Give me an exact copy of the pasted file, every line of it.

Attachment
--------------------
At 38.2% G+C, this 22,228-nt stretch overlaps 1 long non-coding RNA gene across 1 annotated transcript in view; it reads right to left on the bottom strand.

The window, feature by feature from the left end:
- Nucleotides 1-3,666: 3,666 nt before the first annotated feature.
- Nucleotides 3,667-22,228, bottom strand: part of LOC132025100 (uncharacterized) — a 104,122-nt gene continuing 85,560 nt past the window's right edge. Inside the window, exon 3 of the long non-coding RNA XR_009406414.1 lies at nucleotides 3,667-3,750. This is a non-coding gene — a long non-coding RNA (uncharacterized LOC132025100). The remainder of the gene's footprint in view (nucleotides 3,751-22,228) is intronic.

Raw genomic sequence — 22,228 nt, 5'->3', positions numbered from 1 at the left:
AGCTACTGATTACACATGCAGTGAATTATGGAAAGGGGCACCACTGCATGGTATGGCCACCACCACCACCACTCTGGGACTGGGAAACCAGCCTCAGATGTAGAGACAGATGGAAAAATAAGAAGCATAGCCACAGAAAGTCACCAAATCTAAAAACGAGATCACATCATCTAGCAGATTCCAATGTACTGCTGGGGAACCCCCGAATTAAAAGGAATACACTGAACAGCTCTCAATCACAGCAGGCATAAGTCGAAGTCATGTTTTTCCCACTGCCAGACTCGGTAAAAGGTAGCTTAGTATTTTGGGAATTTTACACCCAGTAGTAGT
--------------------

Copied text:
At 38.2% G+C, this 22,228-nt stretch overlaps 1 long non-coding RNA gene across 1 annotated transcript in view; it reads right to left on the bottom strand.

The window, feature by feature from the left end:
- Nucleotides 1-3,666: 3,666 nt before the first annotated feature.
- Nucleotides 3,667-22,228, bottom strand: part of LOC132025100 (uncharacterized) — a 104,122-nt gene continuing 85,560 nt past the window's right edge. Inside the window, exon 3 of the long non-coding RNA XR_009406414.1 lies at nucleotides 3,667-3,750. This is a non-coding gene — a long non-coding RNA (uncharacterized LOC132025100). The remainder of the gene's footprint in view (nucleotides 3,751-22,228) is intronic.

Raw genomic sequence — 22,228 nt, 5'->3', positions numbered from 1 at the left:
AGCTACTGATTACACATGCAGTGAATTATGGAAAGGGGCACCACTGCATGGTATGGCCACCACCACCACCACTCTGGGACTGGGAAACCAGCCTCAGATGTAGAGACAGATGGAAAAATAAGAAGCATAGCCACAGAAAGTCACCAAATCTAAAAACGAGATCACATCATCTAGCAGATTCCAATGTACTGCTGGGGAACCCCCGAATTAAAAGGAATACACTGAACAGCTCTCAATCACAGCAGGCATAAGTCGAAGTCATGTTTTTCCCACTGCCAGACTCGGTAAAAGGTAGCTTAGTATTTTGGGAATTTTACACCCAGTAGTAGT